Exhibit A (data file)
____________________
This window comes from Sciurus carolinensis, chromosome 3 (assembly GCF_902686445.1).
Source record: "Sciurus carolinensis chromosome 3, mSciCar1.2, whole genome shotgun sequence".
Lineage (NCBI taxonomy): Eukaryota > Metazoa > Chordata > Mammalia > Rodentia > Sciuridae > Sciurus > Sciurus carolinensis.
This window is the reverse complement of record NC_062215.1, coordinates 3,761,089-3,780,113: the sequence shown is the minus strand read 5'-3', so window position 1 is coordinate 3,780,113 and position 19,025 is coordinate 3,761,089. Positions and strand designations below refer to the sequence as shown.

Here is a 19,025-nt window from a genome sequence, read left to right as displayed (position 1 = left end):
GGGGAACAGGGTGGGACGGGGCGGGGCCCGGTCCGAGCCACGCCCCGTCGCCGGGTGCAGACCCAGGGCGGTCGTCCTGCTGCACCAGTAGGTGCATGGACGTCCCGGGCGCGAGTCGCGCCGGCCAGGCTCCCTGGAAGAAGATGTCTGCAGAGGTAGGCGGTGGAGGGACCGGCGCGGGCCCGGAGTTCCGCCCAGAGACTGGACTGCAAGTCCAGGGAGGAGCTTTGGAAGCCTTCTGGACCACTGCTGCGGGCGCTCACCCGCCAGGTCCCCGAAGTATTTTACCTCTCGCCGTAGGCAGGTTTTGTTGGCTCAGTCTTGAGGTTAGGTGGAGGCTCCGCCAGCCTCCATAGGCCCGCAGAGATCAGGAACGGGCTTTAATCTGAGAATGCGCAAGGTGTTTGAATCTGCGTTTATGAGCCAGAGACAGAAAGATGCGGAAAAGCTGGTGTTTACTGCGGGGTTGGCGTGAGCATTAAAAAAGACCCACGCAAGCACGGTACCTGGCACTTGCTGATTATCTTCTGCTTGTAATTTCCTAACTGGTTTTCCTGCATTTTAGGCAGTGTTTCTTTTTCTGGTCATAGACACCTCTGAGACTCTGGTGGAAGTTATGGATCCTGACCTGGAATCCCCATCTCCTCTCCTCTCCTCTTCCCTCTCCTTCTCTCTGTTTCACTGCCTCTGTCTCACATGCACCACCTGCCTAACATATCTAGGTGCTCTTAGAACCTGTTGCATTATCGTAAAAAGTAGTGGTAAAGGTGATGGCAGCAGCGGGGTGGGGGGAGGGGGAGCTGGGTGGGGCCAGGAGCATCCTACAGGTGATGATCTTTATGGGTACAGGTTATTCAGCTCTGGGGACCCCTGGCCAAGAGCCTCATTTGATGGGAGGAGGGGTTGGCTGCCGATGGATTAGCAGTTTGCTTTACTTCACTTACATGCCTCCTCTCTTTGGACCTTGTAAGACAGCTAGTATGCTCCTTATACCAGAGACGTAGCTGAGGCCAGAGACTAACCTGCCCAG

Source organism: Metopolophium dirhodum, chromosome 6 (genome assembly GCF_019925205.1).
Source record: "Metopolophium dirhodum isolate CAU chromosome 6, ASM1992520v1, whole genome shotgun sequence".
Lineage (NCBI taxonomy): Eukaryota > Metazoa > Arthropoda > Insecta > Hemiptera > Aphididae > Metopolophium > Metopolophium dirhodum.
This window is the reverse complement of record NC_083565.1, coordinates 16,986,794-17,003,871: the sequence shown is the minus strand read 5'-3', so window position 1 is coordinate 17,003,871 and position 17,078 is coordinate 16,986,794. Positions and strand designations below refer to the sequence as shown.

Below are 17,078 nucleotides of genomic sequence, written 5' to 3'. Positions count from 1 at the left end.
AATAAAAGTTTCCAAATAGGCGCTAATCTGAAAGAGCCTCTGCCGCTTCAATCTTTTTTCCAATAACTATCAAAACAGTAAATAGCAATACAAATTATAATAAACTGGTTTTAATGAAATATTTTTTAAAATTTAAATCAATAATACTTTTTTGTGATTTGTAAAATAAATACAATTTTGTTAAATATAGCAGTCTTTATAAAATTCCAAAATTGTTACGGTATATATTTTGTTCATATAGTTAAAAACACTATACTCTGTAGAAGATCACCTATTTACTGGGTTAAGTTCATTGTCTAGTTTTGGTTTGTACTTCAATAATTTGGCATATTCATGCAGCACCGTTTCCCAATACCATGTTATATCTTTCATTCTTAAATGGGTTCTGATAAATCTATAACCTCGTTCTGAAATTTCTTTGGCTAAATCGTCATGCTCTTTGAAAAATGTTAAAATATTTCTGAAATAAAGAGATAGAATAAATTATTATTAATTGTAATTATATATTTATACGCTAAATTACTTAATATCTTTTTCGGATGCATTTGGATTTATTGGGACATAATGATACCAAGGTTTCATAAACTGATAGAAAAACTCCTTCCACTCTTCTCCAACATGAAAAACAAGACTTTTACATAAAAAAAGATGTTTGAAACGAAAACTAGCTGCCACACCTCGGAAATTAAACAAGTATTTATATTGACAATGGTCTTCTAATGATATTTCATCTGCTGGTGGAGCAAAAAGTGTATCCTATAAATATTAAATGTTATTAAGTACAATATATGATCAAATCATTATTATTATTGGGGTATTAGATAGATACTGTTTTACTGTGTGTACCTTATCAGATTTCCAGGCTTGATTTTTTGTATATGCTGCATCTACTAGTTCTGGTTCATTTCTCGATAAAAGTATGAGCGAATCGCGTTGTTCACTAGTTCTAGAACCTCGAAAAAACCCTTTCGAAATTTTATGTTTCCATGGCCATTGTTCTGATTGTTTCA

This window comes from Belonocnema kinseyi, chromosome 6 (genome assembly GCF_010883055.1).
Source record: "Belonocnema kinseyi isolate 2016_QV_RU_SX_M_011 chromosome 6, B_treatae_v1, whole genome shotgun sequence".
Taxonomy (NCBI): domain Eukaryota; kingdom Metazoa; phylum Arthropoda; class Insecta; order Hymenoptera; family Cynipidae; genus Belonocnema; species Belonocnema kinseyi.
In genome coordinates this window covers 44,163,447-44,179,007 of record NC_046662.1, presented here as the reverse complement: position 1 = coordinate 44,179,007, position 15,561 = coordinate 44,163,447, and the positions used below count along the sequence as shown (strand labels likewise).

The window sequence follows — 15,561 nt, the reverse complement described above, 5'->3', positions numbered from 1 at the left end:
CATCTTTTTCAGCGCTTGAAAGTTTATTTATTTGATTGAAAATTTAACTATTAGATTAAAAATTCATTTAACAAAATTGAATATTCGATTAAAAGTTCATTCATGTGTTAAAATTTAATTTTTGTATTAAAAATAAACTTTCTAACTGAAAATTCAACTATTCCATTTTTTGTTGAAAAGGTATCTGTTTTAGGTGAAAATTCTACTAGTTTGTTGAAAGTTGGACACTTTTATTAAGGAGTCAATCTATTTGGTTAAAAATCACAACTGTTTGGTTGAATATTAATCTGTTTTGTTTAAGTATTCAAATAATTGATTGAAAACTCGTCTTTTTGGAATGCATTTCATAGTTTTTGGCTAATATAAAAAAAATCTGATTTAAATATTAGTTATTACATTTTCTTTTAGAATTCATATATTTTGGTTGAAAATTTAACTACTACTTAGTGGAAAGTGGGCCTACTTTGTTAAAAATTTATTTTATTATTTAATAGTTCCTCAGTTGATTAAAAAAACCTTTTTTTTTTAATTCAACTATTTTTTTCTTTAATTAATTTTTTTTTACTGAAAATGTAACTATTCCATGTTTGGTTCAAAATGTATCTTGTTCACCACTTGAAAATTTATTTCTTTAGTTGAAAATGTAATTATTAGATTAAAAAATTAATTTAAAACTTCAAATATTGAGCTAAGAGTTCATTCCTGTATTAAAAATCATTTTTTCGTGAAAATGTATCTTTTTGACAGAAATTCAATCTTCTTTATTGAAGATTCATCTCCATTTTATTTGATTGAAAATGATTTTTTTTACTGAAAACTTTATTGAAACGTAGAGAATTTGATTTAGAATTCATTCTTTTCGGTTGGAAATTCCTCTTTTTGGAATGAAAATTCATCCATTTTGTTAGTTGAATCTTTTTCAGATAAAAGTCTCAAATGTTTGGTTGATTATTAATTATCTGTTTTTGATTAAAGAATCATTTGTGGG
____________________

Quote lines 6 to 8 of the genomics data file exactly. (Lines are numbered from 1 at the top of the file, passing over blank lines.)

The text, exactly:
GGGGAACAGGGTGGGACGGGGCGGGGCCCGGTCCGAGCCACGCCCCGTCGCCGGGTGCAGACCCAGGGCGGTCGTCCTGCTGCACCAGTAGGTGCATGGACGTCCCGGGCGCGAGTCGCGCCGGCCAGGCTCCCTGGAAGAAGATGTCTGCAGAGGTAGGCGGTGGAGGGACCGGCGCGGGCCCGGAGTTCCGCCCAGAGACTGGACTGCAAGTCCAGGGAGGAGCTTTGGAAGCCTTCTGGACCACTGCTGCGGGCGCTCACCCGCCAGGTCCCCGAAGTATTTTACCTCTCGCCGTAGGCAGGTTTTGTTGGCTCAGTCTTGAGGTTAGGTGGAGGCTCCGCCAGCCTCCATAGGCCCGCAGAGATCAGGAACGGGCTTTAATCTGAGAATGCGCAAGGTGTTTGAATCTGCGTTTATGAGCCAGAGACAGAAAGATGCGGAAAAGCTGGTGTTTACTGCGGGGTTGGCGTGAGCATTAAAAAAGACCCACGCAAGCACGGTACCTGGCACTTGCTGATTATCTTCTGCTTGTAATTTCCTAACTGGTTTTCCTGCATTTTAGGCAGTGTTTCTTTTTCTGGTCATAGACACCTCTGAGACTCTGGTGGAAGTTATGGATCCTGACCTGGAATCCCCATCTCCTCTCCTCTCCTCTTCCCTCTCCTTCTCTCTGTTTCACTGCCTCTGTCTCACATGCACCACCTGCCTAACATATCTAGGTGCTCTTAGAACCTGTTGCATTATCGTAAAAAGTAGTGGTAAAGGTGATGGCAGCAGCGGGGTGGGGGGAGGGGGAGCTGGGTGGGGCCAGGAGCATCCTACAGGTGATGATCTTTATGGGTACAGGTTATTCAGCTCTGGGGACCCCTGGCCAAGAGCCTCATTTGATGGGAGGAGGGGTTGGCTGCCGATGGATTAGCAGTTTGCTTTACTTCACTTACATGCCTCCTCTCTTTGGACCTTGTAAGACAGCTAGTATGCTCCTTATACCAGAGACGTAGCTGAGGCCAGAGACTAACCTGCCCAG

Source organism: Metopolophium dirhodum, chromosome 6 (genome assembly GCF_019925205.1).
Source record: "Metopolophium dirhodum isolate CAU chromosome 6, ASM1992520v1, whole genome shotgun sequence".